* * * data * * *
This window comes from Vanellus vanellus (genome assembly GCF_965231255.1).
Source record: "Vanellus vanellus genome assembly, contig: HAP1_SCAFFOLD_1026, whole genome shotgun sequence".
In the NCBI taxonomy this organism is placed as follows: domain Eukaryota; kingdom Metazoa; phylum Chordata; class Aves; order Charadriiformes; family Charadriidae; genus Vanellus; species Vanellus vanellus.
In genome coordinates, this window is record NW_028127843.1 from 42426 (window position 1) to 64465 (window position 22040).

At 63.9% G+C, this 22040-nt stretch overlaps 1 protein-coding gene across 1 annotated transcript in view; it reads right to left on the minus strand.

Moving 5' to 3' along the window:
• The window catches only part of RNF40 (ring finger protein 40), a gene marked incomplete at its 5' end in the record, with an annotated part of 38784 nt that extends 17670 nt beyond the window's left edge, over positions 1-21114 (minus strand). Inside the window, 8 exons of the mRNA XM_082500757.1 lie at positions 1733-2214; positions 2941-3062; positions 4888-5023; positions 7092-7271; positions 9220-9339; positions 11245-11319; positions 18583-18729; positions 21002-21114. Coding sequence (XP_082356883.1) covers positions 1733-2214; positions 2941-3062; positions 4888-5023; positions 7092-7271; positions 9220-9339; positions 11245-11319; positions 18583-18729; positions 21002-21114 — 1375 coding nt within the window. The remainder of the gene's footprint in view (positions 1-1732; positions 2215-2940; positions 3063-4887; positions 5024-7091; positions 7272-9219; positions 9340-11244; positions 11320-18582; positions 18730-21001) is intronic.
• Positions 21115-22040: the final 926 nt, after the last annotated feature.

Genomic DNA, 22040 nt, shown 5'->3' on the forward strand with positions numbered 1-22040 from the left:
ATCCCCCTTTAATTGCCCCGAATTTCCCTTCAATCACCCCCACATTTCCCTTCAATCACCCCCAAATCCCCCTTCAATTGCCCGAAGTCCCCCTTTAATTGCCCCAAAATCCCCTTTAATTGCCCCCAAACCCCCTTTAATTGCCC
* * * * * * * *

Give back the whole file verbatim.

This window comes from Vanellus vanellus (genome assembly GCF_965231255.1).
Source record: "Vanellus vanellus genome assembly, contig: HAP1_SCAFFOLD_1026, whole genome shotgun sequence".
In the NCBI taxonomy this organism is placed as follows: domain Eukaryota; kingdom Metazoa; phylum Chordata; class Aves; order Charadriiformes; family Charadriidae; genus Vanellus; species Vanellus vanellus.
In genome coordinates, this window is record NW_028127843.1 from 42426 (window position 1) to 64465 (window position 22040).

At 63.9% G+C, this 22040-nt stretch overlaps 1 protein-coding gene across 1 annotated transcript in view; it reads right to left on the minus strand.

Moving 5' to 3' along the window:
• The window catches only part of RNF40 (ring finger protein 40), a gene marked incomplete at its 5' end in the record, with an annotated part of 38784 nt that extends 17670 nt beyond the window's left edge, over positions 1-21114 (minus strand). Inside the window, 8 exons of the mRNA XM_082500757.1 lie at positions 1733-2214; positions 2941-3062; positions 4888-5023; positions 7092-7271; positions 9220-9339; positions 11245-11319; positions 18583-18729; positions 21002-21114. Coding sequence (XP_082356883.1) covers positions 1733-2214; positions 2941-3062; positions 4888-5023; positions 7092-7271; positions 9220-9339; positions 11245-11319; positions 18583-18729; positions 21002-21114 — 1375 coding nt within the window. The remainder of the gene's footprint in view (positions 1-1732; positions 2215-2940; positions 3063-4887; positions 5024-7091; positions 7272-9219; positions 9340-11244; positions 11320-18582; positions 18730-21001) is intronic.
• Positions 21115-22040: the final 926 nt, after the last annotated feature.

Genomic DNA, 22040 nt, shown 5'->3' on the forward strand with positions numbered 1-22040 from the left:
ATCCCCCTTTAATTGCCCCGAATTTCCCTTCAATCACCCCCACATTTCCCTTCAATCACCCCCAAATCCCCCTTCAATTGCCCGAAGTCCCCCTTTAATTGCCCCAAAATCCCCTTTAATTGCCCCCAAACCCCCTTTAATTGCCC